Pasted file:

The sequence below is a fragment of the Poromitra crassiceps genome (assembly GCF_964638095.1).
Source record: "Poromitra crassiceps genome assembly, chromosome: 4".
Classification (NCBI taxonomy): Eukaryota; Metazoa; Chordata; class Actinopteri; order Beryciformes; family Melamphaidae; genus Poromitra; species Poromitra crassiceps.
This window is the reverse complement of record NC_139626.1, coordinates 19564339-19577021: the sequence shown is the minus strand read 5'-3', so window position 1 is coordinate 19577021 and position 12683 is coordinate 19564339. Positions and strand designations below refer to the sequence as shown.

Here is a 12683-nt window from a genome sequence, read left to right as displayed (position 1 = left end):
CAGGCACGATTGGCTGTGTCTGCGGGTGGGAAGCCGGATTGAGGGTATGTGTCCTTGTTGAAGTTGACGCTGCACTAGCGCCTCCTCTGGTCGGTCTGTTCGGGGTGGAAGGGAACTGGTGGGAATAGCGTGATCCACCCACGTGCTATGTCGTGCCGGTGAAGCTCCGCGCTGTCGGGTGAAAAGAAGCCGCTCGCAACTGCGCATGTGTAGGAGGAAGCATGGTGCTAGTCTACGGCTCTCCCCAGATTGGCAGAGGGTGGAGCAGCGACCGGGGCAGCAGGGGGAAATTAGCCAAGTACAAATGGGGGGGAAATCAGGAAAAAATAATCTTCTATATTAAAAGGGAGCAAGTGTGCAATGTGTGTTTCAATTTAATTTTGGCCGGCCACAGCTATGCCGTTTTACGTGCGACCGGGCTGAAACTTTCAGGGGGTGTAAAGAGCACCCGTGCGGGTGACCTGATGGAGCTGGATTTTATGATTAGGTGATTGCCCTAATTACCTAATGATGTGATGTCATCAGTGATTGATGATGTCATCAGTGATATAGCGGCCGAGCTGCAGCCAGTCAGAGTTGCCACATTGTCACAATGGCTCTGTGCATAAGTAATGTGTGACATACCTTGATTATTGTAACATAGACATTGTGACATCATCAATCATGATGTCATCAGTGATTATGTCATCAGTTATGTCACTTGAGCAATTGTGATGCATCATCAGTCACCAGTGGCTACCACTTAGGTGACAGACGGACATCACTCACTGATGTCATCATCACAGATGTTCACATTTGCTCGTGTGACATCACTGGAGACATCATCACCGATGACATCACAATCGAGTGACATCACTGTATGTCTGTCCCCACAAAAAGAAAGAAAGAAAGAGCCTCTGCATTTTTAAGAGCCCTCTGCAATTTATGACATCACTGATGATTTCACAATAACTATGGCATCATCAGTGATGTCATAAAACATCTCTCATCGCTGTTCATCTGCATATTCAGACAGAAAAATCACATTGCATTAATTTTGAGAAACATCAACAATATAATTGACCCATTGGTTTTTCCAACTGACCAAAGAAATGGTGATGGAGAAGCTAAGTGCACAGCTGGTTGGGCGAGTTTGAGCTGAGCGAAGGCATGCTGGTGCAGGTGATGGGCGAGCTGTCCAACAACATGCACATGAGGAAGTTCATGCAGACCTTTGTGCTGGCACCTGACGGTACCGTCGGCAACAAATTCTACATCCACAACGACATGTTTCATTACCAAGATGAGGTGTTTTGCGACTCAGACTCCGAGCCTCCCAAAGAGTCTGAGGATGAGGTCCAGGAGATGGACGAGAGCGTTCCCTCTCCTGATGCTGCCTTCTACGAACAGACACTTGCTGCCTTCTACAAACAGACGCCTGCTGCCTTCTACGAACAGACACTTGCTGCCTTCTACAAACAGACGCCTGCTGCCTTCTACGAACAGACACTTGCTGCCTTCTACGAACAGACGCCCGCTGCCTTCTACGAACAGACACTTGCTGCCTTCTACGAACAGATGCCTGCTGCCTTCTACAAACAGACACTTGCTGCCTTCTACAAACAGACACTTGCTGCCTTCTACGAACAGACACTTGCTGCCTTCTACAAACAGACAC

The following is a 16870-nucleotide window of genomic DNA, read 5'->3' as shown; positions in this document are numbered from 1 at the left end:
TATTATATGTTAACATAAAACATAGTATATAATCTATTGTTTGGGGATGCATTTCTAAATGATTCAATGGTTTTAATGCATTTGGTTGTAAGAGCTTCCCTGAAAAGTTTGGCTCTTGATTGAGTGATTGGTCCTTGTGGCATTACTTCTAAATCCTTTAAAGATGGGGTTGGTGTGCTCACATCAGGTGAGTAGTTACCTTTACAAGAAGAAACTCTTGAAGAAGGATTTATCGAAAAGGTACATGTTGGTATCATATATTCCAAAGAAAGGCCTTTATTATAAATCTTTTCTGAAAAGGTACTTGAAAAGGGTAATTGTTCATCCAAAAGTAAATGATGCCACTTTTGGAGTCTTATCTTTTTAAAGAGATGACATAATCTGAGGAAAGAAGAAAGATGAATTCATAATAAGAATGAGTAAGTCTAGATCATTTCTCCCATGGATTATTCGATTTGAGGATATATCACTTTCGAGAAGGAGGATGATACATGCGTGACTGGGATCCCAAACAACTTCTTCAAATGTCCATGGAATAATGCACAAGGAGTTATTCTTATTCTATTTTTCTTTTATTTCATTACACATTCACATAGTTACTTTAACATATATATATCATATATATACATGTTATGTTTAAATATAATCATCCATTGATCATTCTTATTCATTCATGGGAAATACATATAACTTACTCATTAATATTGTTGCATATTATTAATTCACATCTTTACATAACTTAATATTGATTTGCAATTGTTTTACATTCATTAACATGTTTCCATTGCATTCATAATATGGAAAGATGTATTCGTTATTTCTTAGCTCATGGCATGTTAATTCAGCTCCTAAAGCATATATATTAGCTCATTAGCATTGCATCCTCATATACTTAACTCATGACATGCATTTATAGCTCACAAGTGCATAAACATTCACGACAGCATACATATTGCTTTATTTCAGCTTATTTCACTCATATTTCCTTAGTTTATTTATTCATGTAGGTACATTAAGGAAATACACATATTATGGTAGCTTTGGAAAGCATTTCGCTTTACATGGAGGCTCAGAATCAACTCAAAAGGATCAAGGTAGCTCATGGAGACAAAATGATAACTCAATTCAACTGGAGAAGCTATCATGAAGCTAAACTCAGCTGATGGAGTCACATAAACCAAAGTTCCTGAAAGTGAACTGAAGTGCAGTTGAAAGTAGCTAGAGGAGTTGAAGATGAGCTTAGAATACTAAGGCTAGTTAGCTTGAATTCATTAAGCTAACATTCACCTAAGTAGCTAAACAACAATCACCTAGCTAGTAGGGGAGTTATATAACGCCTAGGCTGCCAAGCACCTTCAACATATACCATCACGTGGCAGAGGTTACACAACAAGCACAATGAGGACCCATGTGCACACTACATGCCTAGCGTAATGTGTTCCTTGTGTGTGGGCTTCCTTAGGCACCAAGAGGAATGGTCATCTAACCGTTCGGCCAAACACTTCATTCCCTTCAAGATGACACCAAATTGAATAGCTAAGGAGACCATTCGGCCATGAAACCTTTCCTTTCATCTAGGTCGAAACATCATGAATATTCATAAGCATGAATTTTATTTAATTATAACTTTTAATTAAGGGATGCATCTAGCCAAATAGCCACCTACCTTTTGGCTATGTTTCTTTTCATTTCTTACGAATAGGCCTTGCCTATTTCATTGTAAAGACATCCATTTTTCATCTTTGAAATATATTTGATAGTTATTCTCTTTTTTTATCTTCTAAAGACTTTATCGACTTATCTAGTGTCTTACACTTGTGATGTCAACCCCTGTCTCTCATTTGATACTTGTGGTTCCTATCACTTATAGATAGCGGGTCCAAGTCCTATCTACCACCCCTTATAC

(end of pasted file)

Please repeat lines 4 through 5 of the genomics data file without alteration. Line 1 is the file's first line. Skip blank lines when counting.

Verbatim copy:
This window is the reverse complement of record NC_139626.1, coordinates 19564339-19577021: the sequence shown is the minus strand read 5'-3', so window position 1 is coordinate 19577021 and position 12683 is coordinate 19564339. Positions and strand designations below refer to the sequence as shown.

Here is a 12683-nt window from a genome sequence, read left to right as displayed (position 1 = left end):